Mr. Umunna states that he thought he was ready for the pressure that being a leadership candidate would bring but had under-estimated the level of coverage and intrusion that it actually brought.  This does not appear to be a candidate running away from a potential scandal.  This seems to be a man who has looked over the parapet and decided he wants to have a life rather than run into the no man's land of leadership coverage.  In this, he follows another Labour MP who looked like a good bet for a party seeking able and empathetic figures to lead it, Dan Jarvis.  Mr. Jarvis decided not to enter the race because of the potential impact on his young family.

Chuka Umunna has done his soul-searching and reached a pretty rapid conclusion.  Bu…

The hell keeps on coming for Labour

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There was an outpouring of Blairite angst over the Miliband election campaign last week, but the hell isn't over yet for the "Hell, yeah" leader.  Today's "Times" sees political columnist Philip Collins provide one of the most seering condemnations of the Miliband experiment that I've read.  It makes Peter Mandelson sound like Bagpuss.

Collins' first targets are the "cavalry of denial" who are lining up to contest the Labour leadership, so Yvette Cooper and Andy Burnham.  Noting that Labour's electoral problem was as significant in England as in the much reported Scotland, he describes Yvette Cooper's recent article for the "Mirror" as "a platitudinous, intern-drafted press release for the Pontefract and Castleford Express", taking her to task for the blithe belief that the average voter really liked a lot of what Labour was saying.  Er, no they didn't, notes Collins.

On to Andy Burnham, whom he beautifull…

A One Nation PM and his Thatcherite Cabinet

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David Cameron gave a dignified and well considered speech on hearing of his final victory in the election. Able to lead with a Conservative majority, he described himself as a "One Nation" prime minister, making a clear pitch to position himself in the centre of British politics.  He at least, it seemed, was not taking the erroneous lesson from the election that Britain is a naturally right-wing country.  Instead, he was making a valiant attempt to reclaim the most potent Tory brand in electoral politics.  His cabinet appointments, however, have rather belied his own personal branding, for David Cameron has, on the surface of it, appointed one of the most right-wing Conservative Cabinets ever.  Not even Margaret Thatcher could boast such a Thatcherite cabinet.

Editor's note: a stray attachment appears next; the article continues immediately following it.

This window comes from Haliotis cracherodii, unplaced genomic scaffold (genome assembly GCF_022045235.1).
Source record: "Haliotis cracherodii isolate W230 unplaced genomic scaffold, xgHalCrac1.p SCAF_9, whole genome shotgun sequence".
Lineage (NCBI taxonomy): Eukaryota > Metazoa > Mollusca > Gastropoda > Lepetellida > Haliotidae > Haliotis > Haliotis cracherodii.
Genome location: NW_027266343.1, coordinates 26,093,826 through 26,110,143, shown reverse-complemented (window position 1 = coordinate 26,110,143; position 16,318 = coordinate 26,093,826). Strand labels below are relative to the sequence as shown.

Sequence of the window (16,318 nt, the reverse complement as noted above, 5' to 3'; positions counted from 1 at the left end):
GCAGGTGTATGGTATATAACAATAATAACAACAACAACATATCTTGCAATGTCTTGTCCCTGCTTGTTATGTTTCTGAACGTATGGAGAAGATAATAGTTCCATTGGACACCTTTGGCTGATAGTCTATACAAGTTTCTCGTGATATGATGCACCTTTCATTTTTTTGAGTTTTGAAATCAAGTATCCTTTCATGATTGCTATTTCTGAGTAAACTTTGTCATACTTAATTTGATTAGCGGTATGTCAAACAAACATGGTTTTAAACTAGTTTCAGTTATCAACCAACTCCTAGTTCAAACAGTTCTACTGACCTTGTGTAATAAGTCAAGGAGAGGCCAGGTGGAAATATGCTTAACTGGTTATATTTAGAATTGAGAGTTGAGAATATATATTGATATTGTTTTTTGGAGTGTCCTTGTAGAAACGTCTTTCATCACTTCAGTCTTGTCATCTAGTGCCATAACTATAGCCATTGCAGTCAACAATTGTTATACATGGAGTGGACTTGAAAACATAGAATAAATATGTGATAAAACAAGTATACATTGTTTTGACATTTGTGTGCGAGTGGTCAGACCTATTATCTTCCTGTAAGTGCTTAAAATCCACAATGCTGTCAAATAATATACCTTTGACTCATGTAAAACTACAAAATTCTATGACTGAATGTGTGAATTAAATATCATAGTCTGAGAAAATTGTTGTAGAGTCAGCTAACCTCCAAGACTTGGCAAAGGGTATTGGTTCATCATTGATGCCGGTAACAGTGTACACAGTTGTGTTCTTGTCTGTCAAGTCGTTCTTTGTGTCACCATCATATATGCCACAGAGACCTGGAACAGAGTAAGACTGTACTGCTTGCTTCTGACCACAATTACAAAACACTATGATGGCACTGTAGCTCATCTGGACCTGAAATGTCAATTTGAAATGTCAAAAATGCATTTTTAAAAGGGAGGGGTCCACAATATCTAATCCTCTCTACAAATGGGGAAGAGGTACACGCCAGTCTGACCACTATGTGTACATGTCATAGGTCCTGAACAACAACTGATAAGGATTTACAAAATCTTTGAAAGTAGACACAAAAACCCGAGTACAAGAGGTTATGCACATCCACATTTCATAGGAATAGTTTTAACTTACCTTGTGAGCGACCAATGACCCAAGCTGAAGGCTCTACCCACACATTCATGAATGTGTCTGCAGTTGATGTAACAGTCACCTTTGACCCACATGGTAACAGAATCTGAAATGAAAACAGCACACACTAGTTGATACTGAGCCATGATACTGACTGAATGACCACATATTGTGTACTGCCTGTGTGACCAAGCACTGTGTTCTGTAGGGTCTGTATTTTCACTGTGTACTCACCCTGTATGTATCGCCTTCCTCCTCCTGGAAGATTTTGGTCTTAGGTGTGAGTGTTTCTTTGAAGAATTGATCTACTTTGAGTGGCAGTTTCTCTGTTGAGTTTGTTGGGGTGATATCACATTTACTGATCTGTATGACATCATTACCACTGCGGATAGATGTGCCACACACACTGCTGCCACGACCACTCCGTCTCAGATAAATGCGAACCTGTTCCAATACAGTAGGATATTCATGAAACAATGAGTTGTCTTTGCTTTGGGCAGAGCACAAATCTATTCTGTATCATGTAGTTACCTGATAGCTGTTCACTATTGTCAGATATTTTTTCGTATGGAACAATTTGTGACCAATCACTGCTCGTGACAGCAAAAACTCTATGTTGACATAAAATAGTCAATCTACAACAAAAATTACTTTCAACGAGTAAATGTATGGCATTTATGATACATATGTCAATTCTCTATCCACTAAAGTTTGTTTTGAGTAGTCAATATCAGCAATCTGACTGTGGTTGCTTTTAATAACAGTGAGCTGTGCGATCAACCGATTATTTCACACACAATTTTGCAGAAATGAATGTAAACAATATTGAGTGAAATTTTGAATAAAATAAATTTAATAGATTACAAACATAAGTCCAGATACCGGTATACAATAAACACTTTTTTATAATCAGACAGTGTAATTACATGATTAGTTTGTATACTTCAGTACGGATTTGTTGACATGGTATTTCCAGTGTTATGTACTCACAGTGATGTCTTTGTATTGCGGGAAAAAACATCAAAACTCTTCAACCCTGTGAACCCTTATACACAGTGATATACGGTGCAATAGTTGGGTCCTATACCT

Take the early appointments.  Michael Gove at Justice, Foreign Secretary Philip Hammond, Defence's Michael Fallon - all have articulated routinely Thatcherite positions.  Hammond, who favours leaving the EU, is pr…

Was it a bad campaign, or are we bad voters?

It's the anniversary of the defeat of Germany in 1945 today.  Many have said that the western countries were fighting to preserve liberty and democracy.  At least in part.  So it might be worth considering the state of the democracy that today's anniversary kept in being.

As commentators use up the last of their "what sort of coalition are we likely to have" scenarios, they've turned to the "what a dreadful campaign it's been" ones.  This has been most eloquently - and perhaps lengthily - illustrated by Michael Deacon's piece in today's Telegraph, but he is not alone.

It's a moot point as to how seriously we should take the journalistic moaning of stagnant campaigns.  Politicians are where they are, and do what they do, largely as a consequence of the way our brave journo have covered previous campaigns, and cover politicians generally.  Douglas Murray has identified this aspect of the state of our democracy most clearly in this piece fo…

Sparing a thought for the poor bloody politicians

I know we shouldn't be too sympathetic towards our would-be leaders.  They're grasping, lying, slippery, power-hungry egoists out for themselves and likely to ruin us all in the process.  Aren't they?

It's not a popular thought, I own, but I do have more than a sneaking sympathy for the plight of our putative representatives, and especially their leaders.  Pounding the streets day after day, meeting inordinate numbers of punters who are all experts in everything, having to be nice to even the most moronic questioner....it's not exactly an idyllic existence.  One of my friends, soon to be elected if the runes are right, is about to depart a well paid job with some decent off-time, for a relentless, looking-glass existence which will require far more hours of his time and yield a far smaller income.  And yet he's pretty cheerful about it, because at last he's got a chance to engage in public service of the highest level.

They're all expected to take buck…